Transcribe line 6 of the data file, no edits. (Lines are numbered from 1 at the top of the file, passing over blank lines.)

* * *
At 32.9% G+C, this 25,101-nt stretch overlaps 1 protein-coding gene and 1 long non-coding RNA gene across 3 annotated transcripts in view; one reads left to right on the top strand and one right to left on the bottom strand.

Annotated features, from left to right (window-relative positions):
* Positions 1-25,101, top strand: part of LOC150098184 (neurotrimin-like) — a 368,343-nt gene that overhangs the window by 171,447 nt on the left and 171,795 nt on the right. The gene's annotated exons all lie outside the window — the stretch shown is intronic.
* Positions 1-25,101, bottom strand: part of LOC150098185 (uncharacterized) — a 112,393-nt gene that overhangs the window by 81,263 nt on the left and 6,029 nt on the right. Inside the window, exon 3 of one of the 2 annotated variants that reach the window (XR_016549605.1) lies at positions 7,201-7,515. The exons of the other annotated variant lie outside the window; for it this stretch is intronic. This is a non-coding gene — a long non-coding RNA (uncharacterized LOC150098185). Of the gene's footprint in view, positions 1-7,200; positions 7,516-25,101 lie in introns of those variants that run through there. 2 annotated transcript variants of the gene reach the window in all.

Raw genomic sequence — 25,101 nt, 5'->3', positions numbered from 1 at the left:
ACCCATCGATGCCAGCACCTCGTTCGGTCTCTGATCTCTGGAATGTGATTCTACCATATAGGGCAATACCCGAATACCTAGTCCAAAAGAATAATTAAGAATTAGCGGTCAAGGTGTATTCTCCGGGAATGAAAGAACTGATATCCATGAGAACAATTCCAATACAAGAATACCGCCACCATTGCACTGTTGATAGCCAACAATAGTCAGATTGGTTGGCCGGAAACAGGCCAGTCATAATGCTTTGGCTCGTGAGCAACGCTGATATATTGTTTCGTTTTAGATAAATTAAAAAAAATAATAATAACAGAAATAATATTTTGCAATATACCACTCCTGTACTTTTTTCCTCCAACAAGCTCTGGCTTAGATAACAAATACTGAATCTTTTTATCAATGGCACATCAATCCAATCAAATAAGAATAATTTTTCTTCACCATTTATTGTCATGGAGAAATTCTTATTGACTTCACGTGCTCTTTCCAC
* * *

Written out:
ACCCATCGATGCCAGCACCTCGTTCGGTCTCTGATCTCTGGAATGTGATTCTACCATATAGGGCAATACCCGAATACCTAGTCCAAAAGAATAATTAAGAATTAGCGGTCAAGGTGTATTCTCCGGGAATGAAAGAACTGATATCCATGAGAACAATTCCAATACAAGAATACCGCCACCATTGCACTGTTGATAGCCAACAATAGTCAGATTGGTTGGCCGGAAACAGGCCAGTCATAATGCTTTGGCTCGTGAGCAACGCTGATATATTGTTTCGTTTTAGATAAATTAAAAAAAATAATAATAACAGAAATAATATTTTGCAATATACCACTCCTGTACTTTTTTCCTCCAACAAGCTCTGGCTTAGATAACAAATACTGAATCTTTTTATCAATGGCACATCAATCCAATCAAATAAGAATAATTTTTCTTCACCATTTATTGTCATGGAGAAATTCTTATTGACTTCACGTGCTCTTTCCAC